A typical example of TAO’s approach to major projects
This project to support the widows and orphans to return to their homes after the 20-year conflict in Northern Uganda ran over three years and was a two-pronged approach. Among the poorest people in Uganda, these children and their carers returned from Internally Displaced Persons’ (IDP) camps to find that, in many cases, they had been dispossessed of their land in the Lango region of Uganda.
With a £210,000 grant from the Baring and John Ellerman Foundations we worked with our partner FAPAD to resolve land disputes.
Concurrently, with a £550,000 investment from the UK Big Lottery Fund, La Chiesa Valdese and Guernsey Overseas Aid Commission, we worked with our partner UWESO to enable these returning IDPs to re-establish productive agricultural production.
In total, 525 households were involved – 95% headed by widows, the rest by widowers – directly supporting a total of over 4,000 people – mostly children.
Establishing access to land
We worked with our Partner, Facilitation for Peace and Development (FAPAD), to help the returning women to re-gain access to their land where there were disputes.
FAPAD raised community understanding of the issues and women’s land rights through a local publicity campaign, including posters, radio and talks. Local chiefs, church leaders and other opinion formers were involved in the campaign, which was especially important because 90% of the land in this region is held under the customary tenure system.
FAPAD taught volunteers to work as Community Legal Aid Providers and gave specific training to clan leaders and community law enforcement officers. They also helped to form community land advocacy committees. These four groups were then all able to provide advice and help to mediate and solve women’s land cases.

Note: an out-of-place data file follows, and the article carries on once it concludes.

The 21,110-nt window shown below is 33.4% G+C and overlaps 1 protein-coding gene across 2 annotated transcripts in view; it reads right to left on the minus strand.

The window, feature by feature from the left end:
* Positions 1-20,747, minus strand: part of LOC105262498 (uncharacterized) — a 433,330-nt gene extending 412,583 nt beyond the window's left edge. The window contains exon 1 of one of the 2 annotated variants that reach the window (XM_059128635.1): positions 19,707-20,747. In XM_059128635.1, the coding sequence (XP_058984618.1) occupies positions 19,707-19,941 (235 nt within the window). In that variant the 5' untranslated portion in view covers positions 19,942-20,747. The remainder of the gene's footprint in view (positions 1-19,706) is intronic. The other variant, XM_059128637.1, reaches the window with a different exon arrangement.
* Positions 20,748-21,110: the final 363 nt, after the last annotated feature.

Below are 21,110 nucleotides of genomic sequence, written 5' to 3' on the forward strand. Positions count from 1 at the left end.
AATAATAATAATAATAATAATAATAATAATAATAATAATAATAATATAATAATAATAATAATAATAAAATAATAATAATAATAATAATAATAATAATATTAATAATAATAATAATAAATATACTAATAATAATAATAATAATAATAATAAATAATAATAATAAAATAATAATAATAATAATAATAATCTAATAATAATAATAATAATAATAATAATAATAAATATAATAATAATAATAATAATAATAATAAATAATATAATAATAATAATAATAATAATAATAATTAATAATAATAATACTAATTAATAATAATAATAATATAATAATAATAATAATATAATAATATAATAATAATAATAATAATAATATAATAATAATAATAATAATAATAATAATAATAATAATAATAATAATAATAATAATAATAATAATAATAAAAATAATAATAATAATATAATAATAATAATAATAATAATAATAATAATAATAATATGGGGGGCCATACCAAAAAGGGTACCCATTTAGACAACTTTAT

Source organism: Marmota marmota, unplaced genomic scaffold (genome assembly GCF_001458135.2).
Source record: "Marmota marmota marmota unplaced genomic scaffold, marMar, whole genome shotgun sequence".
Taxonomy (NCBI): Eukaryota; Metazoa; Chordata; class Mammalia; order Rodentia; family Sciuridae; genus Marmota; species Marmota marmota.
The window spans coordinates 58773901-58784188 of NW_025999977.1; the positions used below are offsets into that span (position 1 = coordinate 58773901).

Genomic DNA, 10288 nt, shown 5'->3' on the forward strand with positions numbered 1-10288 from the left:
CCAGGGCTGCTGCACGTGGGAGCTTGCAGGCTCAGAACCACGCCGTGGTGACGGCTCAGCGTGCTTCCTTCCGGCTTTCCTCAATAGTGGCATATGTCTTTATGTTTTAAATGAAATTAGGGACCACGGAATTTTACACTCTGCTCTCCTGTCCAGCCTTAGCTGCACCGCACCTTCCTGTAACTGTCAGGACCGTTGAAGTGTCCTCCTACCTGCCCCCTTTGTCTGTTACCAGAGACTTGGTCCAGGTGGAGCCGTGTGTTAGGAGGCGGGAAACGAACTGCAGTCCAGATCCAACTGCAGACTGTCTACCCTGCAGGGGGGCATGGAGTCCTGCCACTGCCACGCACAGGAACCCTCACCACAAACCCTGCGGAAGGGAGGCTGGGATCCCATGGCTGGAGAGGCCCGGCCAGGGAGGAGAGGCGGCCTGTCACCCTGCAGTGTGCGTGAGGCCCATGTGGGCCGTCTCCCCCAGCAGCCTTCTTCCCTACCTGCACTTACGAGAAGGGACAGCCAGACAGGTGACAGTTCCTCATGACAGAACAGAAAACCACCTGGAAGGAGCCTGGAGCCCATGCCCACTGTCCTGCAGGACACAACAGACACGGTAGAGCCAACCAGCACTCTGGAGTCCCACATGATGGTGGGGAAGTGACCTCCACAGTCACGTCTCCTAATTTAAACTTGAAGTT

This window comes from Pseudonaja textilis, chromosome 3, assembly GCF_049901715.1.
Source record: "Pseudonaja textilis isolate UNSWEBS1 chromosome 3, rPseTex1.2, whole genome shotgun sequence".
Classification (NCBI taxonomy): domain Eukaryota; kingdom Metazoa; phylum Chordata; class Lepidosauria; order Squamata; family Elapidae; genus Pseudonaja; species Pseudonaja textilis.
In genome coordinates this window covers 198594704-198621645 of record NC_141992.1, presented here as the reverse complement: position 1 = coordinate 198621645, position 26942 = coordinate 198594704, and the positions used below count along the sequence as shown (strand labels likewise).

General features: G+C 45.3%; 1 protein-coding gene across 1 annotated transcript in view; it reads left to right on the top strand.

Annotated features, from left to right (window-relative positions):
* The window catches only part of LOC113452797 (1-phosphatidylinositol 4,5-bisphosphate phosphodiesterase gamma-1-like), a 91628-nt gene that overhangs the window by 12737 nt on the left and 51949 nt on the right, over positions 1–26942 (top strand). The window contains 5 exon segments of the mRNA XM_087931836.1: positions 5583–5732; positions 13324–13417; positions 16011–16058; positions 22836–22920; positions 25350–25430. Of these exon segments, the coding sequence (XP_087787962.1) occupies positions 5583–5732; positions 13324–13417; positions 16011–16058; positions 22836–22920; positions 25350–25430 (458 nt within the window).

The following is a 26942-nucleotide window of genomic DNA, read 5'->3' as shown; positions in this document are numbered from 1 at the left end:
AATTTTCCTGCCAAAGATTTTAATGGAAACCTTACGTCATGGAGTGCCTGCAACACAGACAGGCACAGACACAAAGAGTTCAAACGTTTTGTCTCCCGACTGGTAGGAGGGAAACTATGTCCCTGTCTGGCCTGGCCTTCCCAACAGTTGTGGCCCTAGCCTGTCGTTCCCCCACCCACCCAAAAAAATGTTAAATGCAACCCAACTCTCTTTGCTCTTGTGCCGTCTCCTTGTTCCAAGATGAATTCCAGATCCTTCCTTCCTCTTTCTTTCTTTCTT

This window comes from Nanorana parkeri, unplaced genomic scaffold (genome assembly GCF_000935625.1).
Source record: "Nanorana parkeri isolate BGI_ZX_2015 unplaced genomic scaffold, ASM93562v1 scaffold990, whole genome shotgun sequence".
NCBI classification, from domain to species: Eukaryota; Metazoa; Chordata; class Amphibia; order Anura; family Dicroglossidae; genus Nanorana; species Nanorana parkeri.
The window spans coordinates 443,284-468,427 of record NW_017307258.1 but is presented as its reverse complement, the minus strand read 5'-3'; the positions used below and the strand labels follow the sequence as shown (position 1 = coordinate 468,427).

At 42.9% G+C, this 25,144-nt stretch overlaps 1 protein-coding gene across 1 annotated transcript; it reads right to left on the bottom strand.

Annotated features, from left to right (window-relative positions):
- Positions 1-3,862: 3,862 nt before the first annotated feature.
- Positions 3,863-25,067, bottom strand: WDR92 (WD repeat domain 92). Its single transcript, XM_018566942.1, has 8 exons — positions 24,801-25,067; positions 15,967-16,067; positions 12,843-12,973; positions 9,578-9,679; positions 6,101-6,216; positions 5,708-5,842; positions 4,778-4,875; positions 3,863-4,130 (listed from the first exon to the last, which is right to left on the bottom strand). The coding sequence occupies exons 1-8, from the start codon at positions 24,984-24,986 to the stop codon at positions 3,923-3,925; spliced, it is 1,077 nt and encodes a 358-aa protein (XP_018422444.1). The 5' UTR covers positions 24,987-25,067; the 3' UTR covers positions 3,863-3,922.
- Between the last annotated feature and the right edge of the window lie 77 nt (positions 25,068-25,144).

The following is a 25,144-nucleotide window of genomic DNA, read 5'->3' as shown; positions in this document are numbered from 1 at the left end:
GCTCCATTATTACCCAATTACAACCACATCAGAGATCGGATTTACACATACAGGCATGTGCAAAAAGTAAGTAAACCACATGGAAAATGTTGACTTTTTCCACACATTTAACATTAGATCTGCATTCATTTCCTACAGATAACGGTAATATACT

In total, about 280 land cases were resolve, mostly through mediation or the involvement of clan leaders. Twenty cases were resolved through FAPAD’s legal support services.
Self-sustaining farming ventures
Concurrently, our then-partner, UWESO, enabled all the 525 households involved to set up sustainable farming ventures.
Each household received seeds, livestock, bee-hives and equipment. The community also received 110 pairs of oxen for ploughing. Each pair is shared between five families, who co-operate in looking after them.
UWESO employed skilled agricultural workers to train the beneficiaries in sustainable farming, including crop production, goat- and bee-keeping.
The combination of food for families’ consumption and sale of surplus equated to an aggregate value of £300,000 during the three years of the project. Once well established, each household should be able to produce annually, on average, around £400 worth of food for consumption and sale.
The communities have also set up their own savings and loan associations. These are enabling people to set up other small business, pay for children’s schooling and build basic houses for their families.
UWESO also provided training on hygiene and sanitation, which has greatly reduced the incident of disease – not only among those participating directly in the project, but among the wider community which has also learnt better hygiene.